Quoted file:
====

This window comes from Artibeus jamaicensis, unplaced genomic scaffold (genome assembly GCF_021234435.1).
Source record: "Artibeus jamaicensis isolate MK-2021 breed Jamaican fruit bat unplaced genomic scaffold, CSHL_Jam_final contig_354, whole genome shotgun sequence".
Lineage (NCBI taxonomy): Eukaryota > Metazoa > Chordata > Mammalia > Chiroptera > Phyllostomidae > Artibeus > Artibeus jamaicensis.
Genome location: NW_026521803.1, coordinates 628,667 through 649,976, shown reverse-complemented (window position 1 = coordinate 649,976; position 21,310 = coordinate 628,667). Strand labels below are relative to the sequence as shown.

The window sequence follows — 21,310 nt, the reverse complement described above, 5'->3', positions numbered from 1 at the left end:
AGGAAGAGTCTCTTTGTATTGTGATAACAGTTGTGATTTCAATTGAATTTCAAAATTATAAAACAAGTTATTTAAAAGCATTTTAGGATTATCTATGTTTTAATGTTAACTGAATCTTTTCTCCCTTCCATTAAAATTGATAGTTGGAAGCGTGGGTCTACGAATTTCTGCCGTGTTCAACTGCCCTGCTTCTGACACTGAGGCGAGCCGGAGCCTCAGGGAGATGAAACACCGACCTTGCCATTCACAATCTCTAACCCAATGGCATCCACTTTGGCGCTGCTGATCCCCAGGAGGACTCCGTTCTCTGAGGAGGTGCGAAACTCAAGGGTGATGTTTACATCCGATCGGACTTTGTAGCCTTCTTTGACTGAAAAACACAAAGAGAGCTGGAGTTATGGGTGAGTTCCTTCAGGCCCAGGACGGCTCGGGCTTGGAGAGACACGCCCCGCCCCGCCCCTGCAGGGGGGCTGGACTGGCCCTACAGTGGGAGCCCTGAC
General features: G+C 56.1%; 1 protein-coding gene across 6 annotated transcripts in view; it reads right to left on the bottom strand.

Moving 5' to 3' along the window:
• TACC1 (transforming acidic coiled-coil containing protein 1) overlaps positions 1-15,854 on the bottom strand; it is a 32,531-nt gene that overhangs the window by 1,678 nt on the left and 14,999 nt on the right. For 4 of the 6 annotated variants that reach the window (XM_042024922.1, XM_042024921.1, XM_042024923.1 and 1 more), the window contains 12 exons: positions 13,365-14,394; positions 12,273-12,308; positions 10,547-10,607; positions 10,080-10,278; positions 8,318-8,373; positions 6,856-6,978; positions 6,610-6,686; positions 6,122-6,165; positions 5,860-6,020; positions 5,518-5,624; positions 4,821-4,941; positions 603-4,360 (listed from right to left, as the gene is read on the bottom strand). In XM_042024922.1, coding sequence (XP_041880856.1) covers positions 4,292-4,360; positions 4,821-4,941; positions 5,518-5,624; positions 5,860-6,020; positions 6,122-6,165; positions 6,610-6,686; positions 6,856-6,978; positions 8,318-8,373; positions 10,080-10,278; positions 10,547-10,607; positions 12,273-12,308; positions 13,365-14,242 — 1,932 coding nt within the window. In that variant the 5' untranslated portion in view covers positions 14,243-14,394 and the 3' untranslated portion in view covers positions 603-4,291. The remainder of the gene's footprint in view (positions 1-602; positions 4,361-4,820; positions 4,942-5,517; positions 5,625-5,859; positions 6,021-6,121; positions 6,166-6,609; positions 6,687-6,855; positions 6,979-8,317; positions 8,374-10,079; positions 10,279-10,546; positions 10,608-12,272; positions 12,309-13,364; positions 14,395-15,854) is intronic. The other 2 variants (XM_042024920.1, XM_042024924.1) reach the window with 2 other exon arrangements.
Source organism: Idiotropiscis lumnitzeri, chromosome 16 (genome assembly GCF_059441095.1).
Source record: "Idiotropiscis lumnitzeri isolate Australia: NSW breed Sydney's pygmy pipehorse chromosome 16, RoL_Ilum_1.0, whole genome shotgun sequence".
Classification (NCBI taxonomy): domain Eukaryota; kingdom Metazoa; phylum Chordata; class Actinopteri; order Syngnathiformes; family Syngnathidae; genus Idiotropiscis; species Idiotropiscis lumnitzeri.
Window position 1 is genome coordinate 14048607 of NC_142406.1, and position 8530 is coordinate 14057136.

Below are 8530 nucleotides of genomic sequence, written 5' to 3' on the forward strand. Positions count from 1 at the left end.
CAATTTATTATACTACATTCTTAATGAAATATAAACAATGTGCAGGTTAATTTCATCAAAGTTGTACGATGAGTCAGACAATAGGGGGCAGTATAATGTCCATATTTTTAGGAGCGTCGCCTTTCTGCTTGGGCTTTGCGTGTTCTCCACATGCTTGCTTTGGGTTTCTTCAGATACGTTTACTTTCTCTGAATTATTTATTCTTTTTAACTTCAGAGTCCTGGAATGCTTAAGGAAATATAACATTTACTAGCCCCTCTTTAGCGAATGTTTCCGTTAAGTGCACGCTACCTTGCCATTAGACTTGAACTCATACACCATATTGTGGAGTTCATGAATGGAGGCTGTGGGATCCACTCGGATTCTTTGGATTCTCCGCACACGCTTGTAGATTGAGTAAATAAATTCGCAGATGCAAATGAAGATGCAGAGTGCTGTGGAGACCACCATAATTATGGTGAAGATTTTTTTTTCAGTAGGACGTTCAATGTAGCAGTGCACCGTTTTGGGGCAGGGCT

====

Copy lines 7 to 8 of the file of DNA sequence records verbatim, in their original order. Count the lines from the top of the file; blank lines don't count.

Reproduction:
General features: G+C 56.1%; 1 protein-coding gene across 6 annotated transcripts in view; it reads right to left on the bottom strand.

Moving 5' to 3' along the window: